Since the beginning of time, humans and animals have shared a mixed relationship. On one hand are the somewhat harmless, domesticated, and adorable animals we all can’t get enough of- dogs, hamsters, cats, etcetera. On the other hand are the creatures who reside in the wild, and who seem threatening to humans, perhaps because of their appearances, or ignorance about their real nature, or simply because they actually are dangerous. But more often than not, we see some of them being classified as dangerous when, in reality, they’re just minding their business! Let’s look at some such animals with a bad reputation-
Vultures are a pretty common animal, pretty commonly hated too. But did you know that they are nature’s very own purifiers and recyclers? Despite their menacing looks, they are completely harmless for humans, and carry out the function of clearing the dead remains of animals and redistributing them for new plant and animal life to grow. They are in fact an endangered species, which isn’t surprising, considering that their only defense mechanism is projectile vomiting, but they are definitely over-villainized.
Giant African millipedes
Your first thought when you look at millipedes must be “Eww! LEGS!”, and that’s justified. But while it does look like a weird insect, it is actually kept as a pet in many households! This is because it is a docile and slow-moving creature, and since it isn’t a predator, it poses no threat to other creatures. They get along well with their own kind, something even us humans haven’t been able to accomplish, and their tiny legs moving lethargically around can be endearing and mesmerizing to look at. They are not dangerous or aggressive, nor are they poisonous or venomous, and if that doesn’t describe the perfect exotic pet, we don’t know what does!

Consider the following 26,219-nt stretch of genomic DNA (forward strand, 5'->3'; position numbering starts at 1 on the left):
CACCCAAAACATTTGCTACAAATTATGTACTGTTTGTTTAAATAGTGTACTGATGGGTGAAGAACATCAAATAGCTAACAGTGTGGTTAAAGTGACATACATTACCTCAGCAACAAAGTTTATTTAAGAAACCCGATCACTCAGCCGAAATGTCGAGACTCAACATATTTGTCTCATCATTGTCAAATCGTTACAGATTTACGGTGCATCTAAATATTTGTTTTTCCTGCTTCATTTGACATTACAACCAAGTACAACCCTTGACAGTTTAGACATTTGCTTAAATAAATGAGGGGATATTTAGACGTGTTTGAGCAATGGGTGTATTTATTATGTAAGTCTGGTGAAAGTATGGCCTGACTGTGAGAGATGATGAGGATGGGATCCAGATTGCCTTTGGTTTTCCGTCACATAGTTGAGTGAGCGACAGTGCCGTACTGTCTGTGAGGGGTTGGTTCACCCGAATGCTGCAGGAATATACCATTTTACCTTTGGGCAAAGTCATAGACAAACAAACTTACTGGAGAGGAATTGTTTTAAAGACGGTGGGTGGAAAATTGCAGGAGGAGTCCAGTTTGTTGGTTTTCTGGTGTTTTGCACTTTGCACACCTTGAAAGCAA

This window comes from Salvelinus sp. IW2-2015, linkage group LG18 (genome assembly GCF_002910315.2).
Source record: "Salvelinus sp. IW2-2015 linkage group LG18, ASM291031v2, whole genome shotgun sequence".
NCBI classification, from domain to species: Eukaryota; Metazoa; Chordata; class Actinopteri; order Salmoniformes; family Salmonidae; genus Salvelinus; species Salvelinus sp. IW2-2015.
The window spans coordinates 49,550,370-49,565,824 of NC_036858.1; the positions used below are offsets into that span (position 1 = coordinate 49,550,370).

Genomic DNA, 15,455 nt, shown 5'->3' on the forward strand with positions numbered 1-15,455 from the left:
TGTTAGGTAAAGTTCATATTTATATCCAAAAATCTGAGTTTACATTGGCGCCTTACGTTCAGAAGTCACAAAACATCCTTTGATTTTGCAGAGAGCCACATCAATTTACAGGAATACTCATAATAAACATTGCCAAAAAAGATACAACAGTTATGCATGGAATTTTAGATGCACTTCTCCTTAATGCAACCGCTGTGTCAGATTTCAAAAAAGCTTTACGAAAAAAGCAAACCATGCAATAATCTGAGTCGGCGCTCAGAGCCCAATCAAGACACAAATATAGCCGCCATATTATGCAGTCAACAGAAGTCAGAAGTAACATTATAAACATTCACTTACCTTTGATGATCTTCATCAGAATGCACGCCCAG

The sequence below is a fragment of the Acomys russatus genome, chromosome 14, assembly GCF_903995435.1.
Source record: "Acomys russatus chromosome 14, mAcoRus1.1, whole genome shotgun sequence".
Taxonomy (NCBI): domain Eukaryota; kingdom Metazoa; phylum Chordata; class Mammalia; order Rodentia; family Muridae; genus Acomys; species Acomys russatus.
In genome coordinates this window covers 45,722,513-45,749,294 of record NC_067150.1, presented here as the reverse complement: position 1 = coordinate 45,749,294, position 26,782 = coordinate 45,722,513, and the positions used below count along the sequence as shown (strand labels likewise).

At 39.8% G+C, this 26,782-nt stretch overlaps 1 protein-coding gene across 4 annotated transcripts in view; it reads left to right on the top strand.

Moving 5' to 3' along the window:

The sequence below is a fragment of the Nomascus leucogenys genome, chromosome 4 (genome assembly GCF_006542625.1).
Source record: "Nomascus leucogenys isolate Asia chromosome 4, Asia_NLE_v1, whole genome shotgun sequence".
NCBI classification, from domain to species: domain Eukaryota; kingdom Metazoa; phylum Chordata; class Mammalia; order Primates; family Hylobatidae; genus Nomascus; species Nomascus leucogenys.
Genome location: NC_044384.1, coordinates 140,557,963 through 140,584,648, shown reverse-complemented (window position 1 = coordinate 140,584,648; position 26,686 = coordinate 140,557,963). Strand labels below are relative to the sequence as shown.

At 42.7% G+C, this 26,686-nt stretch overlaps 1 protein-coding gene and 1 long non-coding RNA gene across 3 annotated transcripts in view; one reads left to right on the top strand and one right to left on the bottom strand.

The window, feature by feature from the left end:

Despite being the biggest ray on the planet, the Manta Ray isn’t harmful to divers at all. It displays curiosity and closely interacts with humans, and I don’t know about you, but a huge flappy fish swimming willingly beside me would make my day. Owing to their size, they are confident and fast, and strut the sea like a boss, but they’re not predatory or aggressive in nature. They do not pose the threat of stinging you, and all in all it can be a thrilling experience to encounter a manta ray in your oceanic adventures.
Another seemingly bizarre choice for a pet is that of this beautiful reptile that is set apart by its striking blue tongue. Being from the same family as snakes and lizards, they’re commonly attacked by the stereotype of “reptiles are dangerous and disgusting”. But the blue-tongued skink is friendly and approachable, and grows into a submissive, settled, exotic pet for anyone who would care to keep them. They are even recommended as pets for beginners because they can be tamed easily, though they do give a nasty bite if threatened.
Of course, like the mythical creature they are associated with, vampire bats are seen as dangerous, especially because they need the blood of other animals to survive. First of all, the bite of a vampire bat will NOT turn you into a vampire, fortunately or unfortunately. Moreover, they are rarely known to harm humans, as they tend to feed on the blood of cattle, horses, or other birds. Recently, it is discovered that they are interestingly social and complex animals, and the very thought of a tiny bat starting family is adorable to me!
It’s easy to imagine being terrified of the shark family on a whole, what with their portrayal as ruthless predators in movies and shows. But it might surprise you to find out that there are non-aggressive species of sharks too, including the basking shark. It consumes planktons and doesn’t attack humans. It’s massive, gaping mouth may yield it a strange look, but it is filled with tiny teeth that are harmless on large prey. They may scare off people because they stay close to the surface of water, seeming basking in the sun, but poor babies don’t intend any harm!
Right off the bat, these things look alien. They aren’t actually pigs, they’re sea cucumbers, but the pink tinge on their translucent bodies gives them a distant resemblance to their land-based namesake. They reside very, VERY deep in the sea, and eat basically the mud they find on the sea-floor- really, it doesn’t get any less menacing. Something adorable you might like to know is that sea pigs, despite not exactly having Herculean abilities, valiantly protect baby king crabs by allowing them to cling to their skin. It’s a shame we’d probably never see one, because these squishy, lazy looking creatures are pretty endearing in their own way.
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